Are you a homeowner? If so, how much do you budget each month for housing expenses? HINT: it should exceed the amount of your monthly mortgage payment.
The responsible homeowner budgets for home maintenance expenses and anticipates future repair expenses. That’s the best way to protect your investment and ensure a safe, comfortable living space.
How much should you budget each month to keep your home in good condition? That depends on the value of your home. The experts at our consumer credit counseling service (CCCS), Clearpoint, typically recommend setting aside at least one percent of your home’s value annually for maintenance/repairs.
Routine Maintenance: Inside and Out
It’s best to try to do a few home maintenance tasks every month. If you ignore a small problem today, it could escalate into a large, expensive project later on.
Here is a schedule to guide you through the seasons and find ways to save along the way:
Inside: Replace or clean your heating/cooling air filter each month, as needed. Have your furnace inspected and serviced by a qualified technician. Re-caulk around your tubs, showers, sinks and toilet bases, as needed. Check for leakage below every plumbing fixture. Remove and clean drain traps under sinks. Clean the exhaust hood above your range. Remove the grills and vacuum dust from vents, cold-air returns and baseboard heaters. Test your smoke alarms and replace old batteries.
Outside: Turn off and drain all exterior water faucets and hoses before the first freeze. Safely remove the gas from your lawn mower before storing it for the winter. Clean gutters and downspouts. Ensure downspouts are secure and functioning properly. Replace worn or damaged weather-stripping around your doors and windows and re-caulk if needed. Switch your window screens to storm windows. Trim tree branches and shrubs close to the house. Check your foundation for expanding dampness, cracks or signs of movement and call in an expert if you detect any.
Inside: Replace or clean your heating/cooling air filter each month, as needed. Clean your humidifiers monthly during the winter. Insulate any exposed pipes in your attic and crawl spaces. Show family members where the main shut-off valves are located for your home plumbing, heating and electrical systems. Vacuum the condenser coils under your fridge and clean the drip pans. Check around the washing machine, fridge and dishwasher for leaks and replace worn hoses. Clean the clothes dryer exhaust duct and space under the dryer. Inspect electrical outlets for frayed wires or loose-fitting plugs. Check pressure and expiration dates on fire extinguishers; purchase new ones, if needed. Clean the drains in sinks and tubs and vacuum the bathroom fan grills.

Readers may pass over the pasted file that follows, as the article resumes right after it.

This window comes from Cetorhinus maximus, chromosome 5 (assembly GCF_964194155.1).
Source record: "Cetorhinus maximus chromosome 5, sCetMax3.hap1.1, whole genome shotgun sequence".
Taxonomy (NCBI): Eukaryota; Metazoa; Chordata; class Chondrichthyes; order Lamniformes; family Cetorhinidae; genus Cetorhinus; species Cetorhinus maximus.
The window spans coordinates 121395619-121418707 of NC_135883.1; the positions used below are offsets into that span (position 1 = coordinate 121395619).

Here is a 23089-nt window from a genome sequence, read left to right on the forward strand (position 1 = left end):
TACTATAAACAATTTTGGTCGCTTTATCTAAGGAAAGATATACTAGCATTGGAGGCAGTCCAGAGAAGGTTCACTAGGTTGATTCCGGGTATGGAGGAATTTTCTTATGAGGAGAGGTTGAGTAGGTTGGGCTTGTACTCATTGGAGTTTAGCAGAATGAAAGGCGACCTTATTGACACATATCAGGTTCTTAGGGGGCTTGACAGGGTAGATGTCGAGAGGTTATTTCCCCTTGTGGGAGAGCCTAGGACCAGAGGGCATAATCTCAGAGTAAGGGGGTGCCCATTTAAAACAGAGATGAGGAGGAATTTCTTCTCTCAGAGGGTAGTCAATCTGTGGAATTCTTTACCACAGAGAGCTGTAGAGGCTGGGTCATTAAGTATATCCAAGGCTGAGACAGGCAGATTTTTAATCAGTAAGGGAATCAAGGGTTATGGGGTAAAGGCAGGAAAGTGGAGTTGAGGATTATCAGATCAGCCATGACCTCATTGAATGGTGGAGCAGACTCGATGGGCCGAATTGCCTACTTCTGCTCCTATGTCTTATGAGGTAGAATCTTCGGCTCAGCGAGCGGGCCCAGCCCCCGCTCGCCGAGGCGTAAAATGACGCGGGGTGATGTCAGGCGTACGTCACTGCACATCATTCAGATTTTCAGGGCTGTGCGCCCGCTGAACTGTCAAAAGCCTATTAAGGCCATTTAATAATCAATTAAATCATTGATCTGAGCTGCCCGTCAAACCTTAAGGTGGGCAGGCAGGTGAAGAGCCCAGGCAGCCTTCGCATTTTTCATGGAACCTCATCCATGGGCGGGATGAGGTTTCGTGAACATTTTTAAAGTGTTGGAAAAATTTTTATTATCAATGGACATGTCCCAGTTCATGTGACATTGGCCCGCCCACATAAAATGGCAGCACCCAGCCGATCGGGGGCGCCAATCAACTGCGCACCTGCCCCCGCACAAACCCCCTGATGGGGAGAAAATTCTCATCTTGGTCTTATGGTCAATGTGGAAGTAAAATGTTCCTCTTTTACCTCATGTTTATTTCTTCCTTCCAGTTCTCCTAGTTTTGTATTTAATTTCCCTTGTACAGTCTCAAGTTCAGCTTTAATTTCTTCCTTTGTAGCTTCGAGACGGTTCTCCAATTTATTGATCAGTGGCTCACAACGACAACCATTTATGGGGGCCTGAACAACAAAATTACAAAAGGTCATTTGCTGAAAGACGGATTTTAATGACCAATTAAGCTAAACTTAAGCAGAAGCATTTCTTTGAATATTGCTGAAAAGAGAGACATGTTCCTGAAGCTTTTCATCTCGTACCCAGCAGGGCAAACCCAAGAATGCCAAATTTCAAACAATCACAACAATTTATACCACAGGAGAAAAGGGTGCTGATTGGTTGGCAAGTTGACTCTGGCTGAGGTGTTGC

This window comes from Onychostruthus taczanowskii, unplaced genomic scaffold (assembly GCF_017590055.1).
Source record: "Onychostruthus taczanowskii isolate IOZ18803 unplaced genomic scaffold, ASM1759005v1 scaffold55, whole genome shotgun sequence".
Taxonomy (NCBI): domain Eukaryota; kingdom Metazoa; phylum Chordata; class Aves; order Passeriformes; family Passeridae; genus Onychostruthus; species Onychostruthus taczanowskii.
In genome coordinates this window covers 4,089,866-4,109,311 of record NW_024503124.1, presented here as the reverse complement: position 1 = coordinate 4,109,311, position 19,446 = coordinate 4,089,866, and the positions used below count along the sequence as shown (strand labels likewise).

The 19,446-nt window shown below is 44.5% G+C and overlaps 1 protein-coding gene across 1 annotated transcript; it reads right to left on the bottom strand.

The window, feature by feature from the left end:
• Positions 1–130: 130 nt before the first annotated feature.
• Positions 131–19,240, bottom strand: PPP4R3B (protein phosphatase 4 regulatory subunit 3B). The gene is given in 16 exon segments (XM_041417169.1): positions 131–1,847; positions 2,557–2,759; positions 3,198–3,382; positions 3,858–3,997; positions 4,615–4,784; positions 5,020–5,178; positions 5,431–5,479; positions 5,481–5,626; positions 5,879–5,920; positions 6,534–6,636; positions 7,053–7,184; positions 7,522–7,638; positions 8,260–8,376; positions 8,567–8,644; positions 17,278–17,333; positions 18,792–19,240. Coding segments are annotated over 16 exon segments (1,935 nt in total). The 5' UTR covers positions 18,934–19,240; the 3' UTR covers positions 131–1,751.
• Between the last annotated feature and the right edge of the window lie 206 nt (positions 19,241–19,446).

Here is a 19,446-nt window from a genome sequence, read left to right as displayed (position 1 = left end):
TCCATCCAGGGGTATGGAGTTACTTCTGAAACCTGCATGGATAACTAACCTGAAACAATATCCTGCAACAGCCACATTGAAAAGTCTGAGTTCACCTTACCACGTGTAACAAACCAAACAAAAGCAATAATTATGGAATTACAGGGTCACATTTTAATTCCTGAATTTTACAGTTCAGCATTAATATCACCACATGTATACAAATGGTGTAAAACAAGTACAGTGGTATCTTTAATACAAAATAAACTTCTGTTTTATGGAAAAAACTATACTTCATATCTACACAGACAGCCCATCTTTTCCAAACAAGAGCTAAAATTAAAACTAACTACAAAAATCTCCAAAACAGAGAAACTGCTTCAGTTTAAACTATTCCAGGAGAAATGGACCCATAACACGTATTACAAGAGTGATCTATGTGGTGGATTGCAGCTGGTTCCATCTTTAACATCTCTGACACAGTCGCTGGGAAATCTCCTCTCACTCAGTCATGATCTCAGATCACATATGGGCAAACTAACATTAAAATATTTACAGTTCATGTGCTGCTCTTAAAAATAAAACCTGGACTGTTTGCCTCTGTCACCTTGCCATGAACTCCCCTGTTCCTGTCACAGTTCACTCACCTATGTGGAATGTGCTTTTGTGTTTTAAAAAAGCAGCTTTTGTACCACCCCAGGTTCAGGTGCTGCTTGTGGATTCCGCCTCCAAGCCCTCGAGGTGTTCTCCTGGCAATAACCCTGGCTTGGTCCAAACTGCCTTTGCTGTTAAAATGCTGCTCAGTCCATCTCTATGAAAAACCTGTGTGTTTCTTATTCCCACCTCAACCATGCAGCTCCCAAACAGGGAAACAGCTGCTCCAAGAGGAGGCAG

Outside: If you have a fireplace, check the chimney flue for obstructions. Have your chimney cleaned every two years. Make certain that snow and ice removal equipment is handy to keep your driveway and walkways clear and safe. Follow electrical safety recommendations when hanging holiday decorations outside your house.
Inside: Replace or clean your heating/cooling air filter each month, as needed. Have your air conditioning system inspected by a professional. Check your water heater for leaks and corrosion. After heavy rains, examine your attic, crawl spaces and basement floors, walls and corners for damp spots and address any moisture issues right away. Check your bathroom areas for signs of mold and clean surface areas. Call a professional expert if your mold problem appears to be extensive. If you have a sump pump, test it regularly throughout the rainy season. Also, make certain that your electrical appliances are protected from power surges and lightning.